Associations of Plasma Selenium with Arsenic and Genomic Methylation of Leukocyte DNA in Bangladesh

By Pilsner, J. Richard; Hall, Megan N. et al. | Environmental Health Perspectives, January 2011 | Go to article overview

Associations of Plasma Selenium with Arsenic and Genomic Methylation of Leukocyte DNA in Bangladesh


Pilsner, J. Richard, Hall, Megan N., Liu, Xinhua, Ahsan, Habibul, Ilievski, Vesna, Slavkovich, Vesna, Levy, Diane, Factor-Litvak, Pam, Graziano, Joseph H., Gamble, Mary V., Environmental Health Perspectives


BACKGROUND: Global hypomethylation of DNA is thought to constitute an early event in some cancers and occurs in response to arsenic (As) exposure and/or selenium (Se) deficiency in both in vitro and animal models. In addition, antagonism between As and Se, whereby each reduces toxicity of the other, has been well documented in animal models. Se status may therefore modify the health effects of As in As-exposed populations.

OBJECTIVE: The primary objectives of our study were to test the hypothesis that Se deficiency is associated with genomic hypomethylation of lymphocyte DNA and to determine whether Se levels are associated with blood As (bAs) and urinary As (uAs) concentrations in adults exposed to As-contaminated groundwater in Bangladesh. A secondary objective was to explore the relationships between plasma Se and As metabolites.

DESIGN: We assessed plasma Se concentrations, As metabolite profiles in blood and urine, and genomic methylation of leukocyte DNA in a cross-sectional study of 287 adults.

RESULTS: After adjustment for potential confounders, we observed an inverse association between Se (micrograms per liter) and genomic DNA methylation (disintegrations per minute per 1-[micro]g/L increase in Se): [beta] = 345.6; 95% confidence interval (CI), 59-632. Se concentrations were inversely associated with total As concentrations (micrograms per liter) in blood ([beta] = -0.04; 95% CI, -0.08 to -0.01) and urine ([beta] = -20.1; 95% CI, -29-3 to -10.9). Se levels were negatively associated with the percentage of monomethylarsinic acid ([beta] = -0.59; 95% CI, 1.04 to -0.01) and positively associated with the percentage of dimethylarsinic acid ([beta] = 0.53; 95% CI, 0.04 to 1.01) in blood.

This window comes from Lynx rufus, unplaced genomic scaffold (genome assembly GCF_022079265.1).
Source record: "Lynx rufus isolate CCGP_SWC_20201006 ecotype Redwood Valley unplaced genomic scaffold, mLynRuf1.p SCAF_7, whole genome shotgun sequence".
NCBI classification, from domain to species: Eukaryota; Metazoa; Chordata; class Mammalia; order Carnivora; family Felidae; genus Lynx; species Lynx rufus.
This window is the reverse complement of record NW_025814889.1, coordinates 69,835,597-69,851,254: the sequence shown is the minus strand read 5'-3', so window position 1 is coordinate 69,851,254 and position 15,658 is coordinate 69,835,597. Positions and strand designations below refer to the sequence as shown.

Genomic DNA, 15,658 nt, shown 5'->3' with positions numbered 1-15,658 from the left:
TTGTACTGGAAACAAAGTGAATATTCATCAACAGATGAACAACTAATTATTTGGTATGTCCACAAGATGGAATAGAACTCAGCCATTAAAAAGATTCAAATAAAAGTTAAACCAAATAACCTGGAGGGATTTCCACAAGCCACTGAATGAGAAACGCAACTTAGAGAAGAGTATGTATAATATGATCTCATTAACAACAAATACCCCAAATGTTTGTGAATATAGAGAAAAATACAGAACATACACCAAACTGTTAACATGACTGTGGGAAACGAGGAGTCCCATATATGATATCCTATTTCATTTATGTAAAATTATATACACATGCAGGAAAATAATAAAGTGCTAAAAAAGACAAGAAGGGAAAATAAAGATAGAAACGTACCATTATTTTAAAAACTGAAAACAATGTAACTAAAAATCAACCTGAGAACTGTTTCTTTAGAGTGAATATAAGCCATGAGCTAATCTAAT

CONCLUSIONS: Our results suggest that Se is inversely associated with genomic DNA methylation. The underlying mechanisms and implications of this observation are unclear and warrant further investigation. In addition, Se may influence bAs and uAs concentrations, as well as relative proportions of As metabolites in blood.

KEY WORDS: arsenic, Bangladesh, DNA methylation, epigenetics, folate, folic acid, selenite, selenium, thioredoxin reductase, well water. Environ Health Perspect 119:113-118 (2011). doi:10.1289/ehp.1001937 [Online 15 September 2010]

Arsenic (As) and selenium (Se) share many chemical properties and are adjacent on the periodic table of elements. The two metalloids, however, have marked differences in their biological effects (Csanaky and Gregus 2003). Although toxic at high doses, Se is an essential trace element necessary for antioxidant enzyme activity, thyroid hormone metabolism, and immune function and has been used in chemoprevention studies (Zeng et al. 2005). In contrast, As has no known biological function and displays both acute and chronic toxicity. Arsenic-contaminated groundwater is a major health concern worldwide, affecting roughly 140 million people in > 70 countries (Kinniburgh and Smedley 2001; World Bank 2005). Ingestion of inorganic As (InAs) via contaminated drinking water is associated with elevated risk of pre-malignant skin lesions and cancers of the skin, lung, bladder, liver, and kidney, as well as noncarcinogenic outcomes, including cardiovascular disease and neurological deficits (National Research Council 2001; Tseng 2008; Wasserman et al. 2004).

In drinking water, As occurs in its inorganic form, either as arsenite ([As.sup.III]) or arsenate ([As.sup.V]), the former being the primary form found in groundwater in Bangladesh. Once ingested, [As.sup.III] undergoes oxidative methylation using S-adenosylmethionine (SAM) as the methyl donor, forming monomethylarsonic acid ([MMA.sup.V]). [MMA.sup.V] can then be reduced to monomethylarsonous acid ([MMA.sup.III]), with reducing equivalents provided by thioredoxin (Trx) (Thomas et al. 2004). [MMA.sup.III] can undergo a second methylation step to form dimethylarsinic acid ([DMA.sup. …

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